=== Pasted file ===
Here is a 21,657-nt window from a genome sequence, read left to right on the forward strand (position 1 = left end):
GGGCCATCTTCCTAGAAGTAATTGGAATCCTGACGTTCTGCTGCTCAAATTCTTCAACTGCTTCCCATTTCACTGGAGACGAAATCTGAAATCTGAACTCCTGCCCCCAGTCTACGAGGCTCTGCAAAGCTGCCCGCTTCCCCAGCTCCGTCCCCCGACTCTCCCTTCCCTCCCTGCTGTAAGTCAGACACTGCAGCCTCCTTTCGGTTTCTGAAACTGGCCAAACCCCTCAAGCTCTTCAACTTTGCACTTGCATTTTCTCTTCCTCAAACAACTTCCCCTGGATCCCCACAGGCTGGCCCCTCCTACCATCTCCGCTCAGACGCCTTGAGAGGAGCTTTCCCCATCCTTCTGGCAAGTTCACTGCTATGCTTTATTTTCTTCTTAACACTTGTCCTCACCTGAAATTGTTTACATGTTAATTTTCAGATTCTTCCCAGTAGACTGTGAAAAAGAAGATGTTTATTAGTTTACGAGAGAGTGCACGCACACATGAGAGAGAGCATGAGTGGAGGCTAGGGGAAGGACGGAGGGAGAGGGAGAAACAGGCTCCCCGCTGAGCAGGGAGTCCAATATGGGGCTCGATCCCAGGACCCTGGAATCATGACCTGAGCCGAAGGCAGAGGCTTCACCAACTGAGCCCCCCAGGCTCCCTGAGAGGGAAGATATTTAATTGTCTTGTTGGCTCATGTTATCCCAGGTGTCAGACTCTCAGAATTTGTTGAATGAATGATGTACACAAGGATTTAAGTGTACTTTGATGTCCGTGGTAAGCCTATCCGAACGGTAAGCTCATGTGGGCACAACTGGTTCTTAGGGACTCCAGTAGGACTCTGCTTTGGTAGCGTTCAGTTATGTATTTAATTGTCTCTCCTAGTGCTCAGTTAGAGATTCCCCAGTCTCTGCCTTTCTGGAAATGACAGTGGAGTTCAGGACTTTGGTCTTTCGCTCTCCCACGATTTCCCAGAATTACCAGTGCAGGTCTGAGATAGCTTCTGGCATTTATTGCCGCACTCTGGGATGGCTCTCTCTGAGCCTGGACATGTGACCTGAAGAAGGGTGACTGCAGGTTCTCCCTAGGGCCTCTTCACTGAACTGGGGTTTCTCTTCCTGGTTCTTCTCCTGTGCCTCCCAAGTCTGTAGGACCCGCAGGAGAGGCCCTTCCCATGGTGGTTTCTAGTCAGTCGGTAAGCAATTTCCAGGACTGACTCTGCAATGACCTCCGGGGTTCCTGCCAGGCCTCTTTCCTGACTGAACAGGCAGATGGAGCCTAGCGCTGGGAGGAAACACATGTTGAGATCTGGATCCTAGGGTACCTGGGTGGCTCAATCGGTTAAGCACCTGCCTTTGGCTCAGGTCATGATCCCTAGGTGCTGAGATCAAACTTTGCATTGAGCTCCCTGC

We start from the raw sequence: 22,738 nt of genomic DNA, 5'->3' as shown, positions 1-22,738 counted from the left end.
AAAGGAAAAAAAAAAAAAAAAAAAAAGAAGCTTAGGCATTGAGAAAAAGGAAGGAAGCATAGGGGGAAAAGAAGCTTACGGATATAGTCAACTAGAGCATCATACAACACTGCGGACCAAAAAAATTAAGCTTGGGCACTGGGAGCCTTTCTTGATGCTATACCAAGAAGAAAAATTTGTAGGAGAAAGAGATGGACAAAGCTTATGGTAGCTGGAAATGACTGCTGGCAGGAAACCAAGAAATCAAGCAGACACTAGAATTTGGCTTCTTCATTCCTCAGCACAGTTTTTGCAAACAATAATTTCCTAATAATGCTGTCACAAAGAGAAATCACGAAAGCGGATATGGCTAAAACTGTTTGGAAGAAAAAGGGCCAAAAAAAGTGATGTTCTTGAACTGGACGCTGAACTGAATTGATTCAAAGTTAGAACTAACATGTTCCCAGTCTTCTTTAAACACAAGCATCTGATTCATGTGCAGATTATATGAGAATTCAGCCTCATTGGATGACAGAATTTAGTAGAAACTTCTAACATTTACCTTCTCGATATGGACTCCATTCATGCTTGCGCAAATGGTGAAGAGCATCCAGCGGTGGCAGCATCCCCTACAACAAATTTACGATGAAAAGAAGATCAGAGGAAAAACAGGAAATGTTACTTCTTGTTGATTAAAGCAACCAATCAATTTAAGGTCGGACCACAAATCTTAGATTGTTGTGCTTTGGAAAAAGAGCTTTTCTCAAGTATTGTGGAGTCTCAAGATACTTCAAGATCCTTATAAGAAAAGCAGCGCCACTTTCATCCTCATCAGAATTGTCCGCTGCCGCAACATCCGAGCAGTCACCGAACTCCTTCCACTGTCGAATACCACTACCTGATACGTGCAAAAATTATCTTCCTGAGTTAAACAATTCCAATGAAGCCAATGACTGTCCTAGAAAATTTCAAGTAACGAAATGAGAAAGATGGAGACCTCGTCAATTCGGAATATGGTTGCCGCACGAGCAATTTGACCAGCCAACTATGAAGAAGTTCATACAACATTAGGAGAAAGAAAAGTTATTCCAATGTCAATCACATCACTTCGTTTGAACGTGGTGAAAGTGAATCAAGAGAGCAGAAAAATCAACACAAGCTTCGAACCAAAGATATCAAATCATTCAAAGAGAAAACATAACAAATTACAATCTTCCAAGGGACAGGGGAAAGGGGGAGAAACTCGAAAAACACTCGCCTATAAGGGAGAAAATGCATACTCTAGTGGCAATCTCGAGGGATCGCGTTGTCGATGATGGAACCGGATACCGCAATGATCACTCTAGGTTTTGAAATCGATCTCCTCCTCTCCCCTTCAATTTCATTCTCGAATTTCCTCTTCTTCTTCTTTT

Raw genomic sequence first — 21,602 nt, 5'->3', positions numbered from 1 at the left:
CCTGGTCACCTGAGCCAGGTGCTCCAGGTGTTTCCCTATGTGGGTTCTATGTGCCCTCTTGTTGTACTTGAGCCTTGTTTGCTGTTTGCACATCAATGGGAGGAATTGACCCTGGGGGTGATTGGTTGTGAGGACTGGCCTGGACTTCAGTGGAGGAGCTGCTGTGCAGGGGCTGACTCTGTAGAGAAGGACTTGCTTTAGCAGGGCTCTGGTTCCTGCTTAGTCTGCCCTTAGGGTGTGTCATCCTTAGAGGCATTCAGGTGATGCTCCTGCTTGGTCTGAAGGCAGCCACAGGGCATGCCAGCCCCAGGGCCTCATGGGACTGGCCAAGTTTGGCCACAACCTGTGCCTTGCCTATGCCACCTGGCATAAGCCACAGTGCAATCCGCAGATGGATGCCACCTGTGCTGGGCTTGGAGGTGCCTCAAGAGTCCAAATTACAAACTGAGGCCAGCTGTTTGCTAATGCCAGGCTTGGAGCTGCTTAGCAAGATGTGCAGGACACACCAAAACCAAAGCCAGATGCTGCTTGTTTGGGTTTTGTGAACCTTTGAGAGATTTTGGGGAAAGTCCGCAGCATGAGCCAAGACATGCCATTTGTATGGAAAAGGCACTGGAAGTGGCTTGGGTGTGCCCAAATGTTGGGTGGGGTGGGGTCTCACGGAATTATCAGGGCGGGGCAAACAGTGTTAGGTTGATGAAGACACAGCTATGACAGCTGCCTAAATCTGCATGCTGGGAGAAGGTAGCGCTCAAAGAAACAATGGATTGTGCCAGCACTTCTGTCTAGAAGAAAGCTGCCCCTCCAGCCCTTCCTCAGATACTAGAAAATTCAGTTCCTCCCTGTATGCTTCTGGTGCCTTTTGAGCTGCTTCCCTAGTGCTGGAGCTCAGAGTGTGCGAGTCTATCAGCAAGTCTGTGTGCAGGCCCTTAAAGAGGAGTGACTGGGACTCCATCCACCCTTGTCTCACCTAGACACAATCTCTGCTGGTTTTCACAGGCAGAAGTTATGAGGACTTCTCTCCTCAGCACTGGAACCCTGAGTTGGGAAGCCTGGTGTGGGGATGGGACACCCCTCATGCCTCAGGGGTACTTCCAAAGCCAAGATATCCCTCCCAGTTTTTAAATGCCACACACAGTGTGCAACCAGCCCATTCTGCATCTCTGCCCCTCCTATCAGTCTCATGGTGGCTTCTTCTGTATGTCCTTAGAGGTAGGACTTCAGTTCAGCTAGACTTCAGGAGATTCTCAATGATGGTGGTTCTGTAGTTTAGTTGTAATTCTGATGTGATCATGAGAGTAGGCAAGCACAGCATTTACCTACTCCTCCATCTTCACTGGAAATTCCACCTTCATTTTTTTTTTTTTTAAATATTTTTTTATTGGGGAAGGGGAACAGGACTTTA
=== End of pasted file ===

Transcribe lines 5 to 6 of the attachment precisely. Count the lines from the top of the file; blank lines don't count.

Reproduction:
Raw genomic sequence first — 21,602 nt, 5'->3', positions numbered from 1 at the left:
CCTGGTCACCTGAGCCAGGTGCTCCAGGTGTTTCCCTATGTGGGTTCTATGTGCCCTCTTGTTGTACTTGAGCCTTGTTTGCTGTTTGCACATCAATGGGAGGAATTGACCCTGGGGGTGATTGGTTGTGAGGACTGGCCTGGACTTCAGTGGAGGAGCTGCTGTGCAGGGGCTGACTCTGTAGAGAAGGACTTGCTTTAGCAGGGCTCTGGTTCCTGCTTAGTCTGCCCTTAGGGTGTGTCATCCTTAGAGGCATTCAGGTGATGCTCCTGCTTGGTCTGAAGGCAGCCACAGGGCATGCCAGCCCCAGGGCCTCATGGGACTGGCCAAGTTTGGCCACAACCTGTGCCTTGCCTATGCCACCTGGCATAAGCCACAGTGCAATCCGCAGATGGATGCCACCTGTGCTGGGCTTGGAGGTGCCTCAAGAGTCCAAATTACAAACTGAGGCCAGCTGTTTGCTAATGCCAGGCTTGGAGCTGCTTAGCAAGATGTGCAGGACACACCAAAACCAAAGCCAGATGCTGCTTGTTTGGGTTTTGTGAACCTTTGAGAGATTTTGGGGAAAGTCCGCAGCATGAGCCAAGACATGCCATTTGTATGGAAAAGGCACTGGAAGTGGCTTGGGTGTGCCCAAATGTTGGGTGGGGTGGGGTCTCACGGAATTATCAGGGCGGGGCAAACAGTGTTAGGTTGATGAAGACACAGCTATGACAGCTGCCTAAATCTGCATGCTGGGAGAAGGTAGCGCTCAAAGAAACAATGGATTGTGCCAGCACTTCTGTCTAGAAGAAAGCTGCCCCTCCAGCCCTTCCTCAGATACTAGAAAATTCAGTTCCTCCCTGTATGCTTCTGGTGCCTTTTGAGCTGCTTCCCTAGTGCTGGAGCTCAGAGTGTGCGAGTCTATCAGCAAGTCTGTGTGCAGGCCCTTAAAGAGGAGTGACTGGGACTCCATCCACCCTTGTCTCACCTAGACACAATCTCTGCTGGTTTTCACAGGCAGAAGTTATGAGGACTTCTCTCCTCAGCACTGGAACCCTGAGTTGGGAAGCCTGGTGTGGGGATGGGACACCCCTCATGCCTCAGGGGTACTTCCAAAGCCAAGATATCCCTCCCAGTTTTTAAATGCCACACACAGTGTGCAACCAGCCCATTCTGCATCTCTGCCCCTCCTATCAGTCTCATGGTGGCTTCTTCTGTATGTCCTTAGAGGTAGGACTTCAGTTCAGCTAGACTTCAGGAGATTCTCAATGATGGTGGTTCTGTAGTTTAGTTGTAATTCTGATGTGATCATGAGAGTAGGCAAGCACAGCATTTACCTACTCCTCCATCTTCACTGGAAATTCCACCTTCATTTTTTTTTTTTTTAAATATTTTTTTATTGGGGAAGGGGAACAGGACTTTA